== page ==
skin. Hereditary coproporphyria also has
similar effects and may cause addi-
tional skin symptoms.
Protoporphyria usually causes skin
symptoms after exposure to sunlight, as
does porphyria cutanea tarda. In this
type, wounds are slow to heal, and
urine is sometimes pink or brown. Many
cases are precipitated by liver disease.
The rarest and most serious form, con-
genital erythropoietic porphyria, causes
red discoloration of urine and the teeth,
excessive hair growth, severe skin blis-
tering and ulceration, and haemolytic
Death may occur in childhood.
Diagnosis is made from abnormal lev-
els of porphyrins in the urine and faeces.
Treatment is difficult. Avoiding sunlight
and/or precipitating drugs is the most
important measure. Acute intermittent
porphyria, variegate porphyria, and hered-
itary coproporphyria may be helped by
administration of
or haematin.
Cases of porphyria cutanea tarda may be
helped by
portal hypertension Increased blood
pressure in the portal vein, which car-
ries blood from the stomach, intestine,
and spleen to the liver. This causes
oesophageal varices
, which may rupture
and cause internal bleeding, and
The most common cause of portal
hypertension is
Diagnosis is usually made from the
symptoms and signs.
Doppler ultrasound
may be used to assess the pres-
sure in the portal vein. Various treatments
may be used to stop bleeding or prevent
further bleeding. For example, ruptured
blood vessels may be treated by scle-
rotherapy, in which a chemical is injected
into the veins to block them. A
sometimes carried out to prevent fur-
ther bleeding. Ascites is controlled by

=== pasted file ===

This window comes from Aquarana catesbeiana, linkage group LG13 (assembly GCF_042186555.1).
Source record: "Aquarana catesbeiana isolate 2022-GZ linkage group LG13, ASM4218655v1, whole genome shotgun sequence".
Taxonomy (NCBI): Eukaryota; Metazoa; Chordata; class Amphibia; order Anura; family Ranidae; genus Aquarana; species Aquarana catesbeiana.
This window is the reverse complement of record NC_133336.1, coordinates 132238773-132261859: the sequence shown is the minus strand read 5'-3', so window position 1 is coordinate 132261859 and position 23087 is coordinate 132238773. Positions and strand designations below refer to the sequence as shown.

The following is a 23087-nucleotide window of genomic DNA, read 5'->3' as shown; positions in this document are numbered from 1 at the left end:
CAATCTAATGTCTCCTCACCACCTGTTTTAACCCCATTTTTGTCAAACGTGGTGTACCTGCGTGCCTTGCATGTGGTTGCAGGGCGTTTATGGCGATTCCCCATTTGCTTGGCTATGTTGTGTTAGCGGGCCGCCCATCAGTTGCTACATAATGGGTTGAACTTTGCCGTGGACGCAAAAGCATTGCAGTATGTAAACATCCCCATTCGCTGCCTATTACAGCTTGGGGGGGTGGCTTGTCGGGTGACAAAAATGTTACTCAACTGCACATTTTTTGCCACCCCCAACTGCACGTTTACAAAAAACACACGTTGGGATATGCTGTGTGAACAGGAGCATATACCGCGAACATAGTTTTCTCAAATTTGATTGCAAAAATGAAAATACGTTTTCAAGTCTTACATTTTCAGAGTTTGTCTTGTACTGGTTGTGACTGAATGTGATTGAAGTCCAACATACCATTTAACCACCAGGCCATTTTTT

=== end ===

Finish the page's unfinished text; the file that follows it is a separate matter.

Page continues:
restriction of salt and with
duretic drugs.
stain A purple-red birth-
mark that is level with the skin's surface.
It is a permanent type of
positron emission tomography See
PET scanning.
posseting A term for the regurgitation
of small quantities of milk by infants
after they have been fed.
postcoital contraception See
ception, emergency
posterior Relating to the back of the
body, or referring to the rear part.
postherpetic neuralgia Burning pain
caused by nerve irritation that occurs at
the site of a previous attack of
(shingles). See
postmaturity A condition in which a
pregnancy persists for longer than 42
weeks; the average length of a normal
pregnancy is 40 weeks (see
Postmaturity may be associated with a
family tendency to prolonged pregnancy,
or it may be a sign that the baby is
unable to descend properly (see
The risk of fetal death increases
after 42 weeks because the
comes less efficient. Postmature infants
tend to have dry skin and may be more
susceptible to infection.
postmortem examination An alterna-
tive term for an
postmyocardial infarction syndrome
Another name for
Dressler's syndrome.
postnasal drip A watery or sticky dis-
charge from the back of the nose into
. The fluid may cause a
cough, hoarseness, or the feeling of a
foreign body. The usual cause is
postnatal care Care of the mother after
until about
weeks later.
postnatal depression Depression in a
woman after
The cause is
probably a combination of sudden hor-
monal changes and psychological and
environmental factors. The depression
ranges from an extremely common and
mild, shortlived episode (“baby blues”)
to a rare, severe depressive
Most mothers first get the “blues” 4-5
days after childbirth and may feel mis-
erable, irritable, and tearful. The cause
is hormonal changes, perhaps coupled
with a sense of anticlimax or an over-
whelming sense of responsibility for the
baby. With reassurance and support, the
depression usually passes in 2-3 days. In
about 10-15 per cent of women, the
depression lasts for weeks and causes a
constant feeling of tiredness, difficulty
in sleeping, loss of appetite, and rest-
lessness. The condition usually clears
up of its own accord or is treated with
antidepressant drugs
Depressive psychosis usually starts 2-3
weeks after childbirth, causing severe
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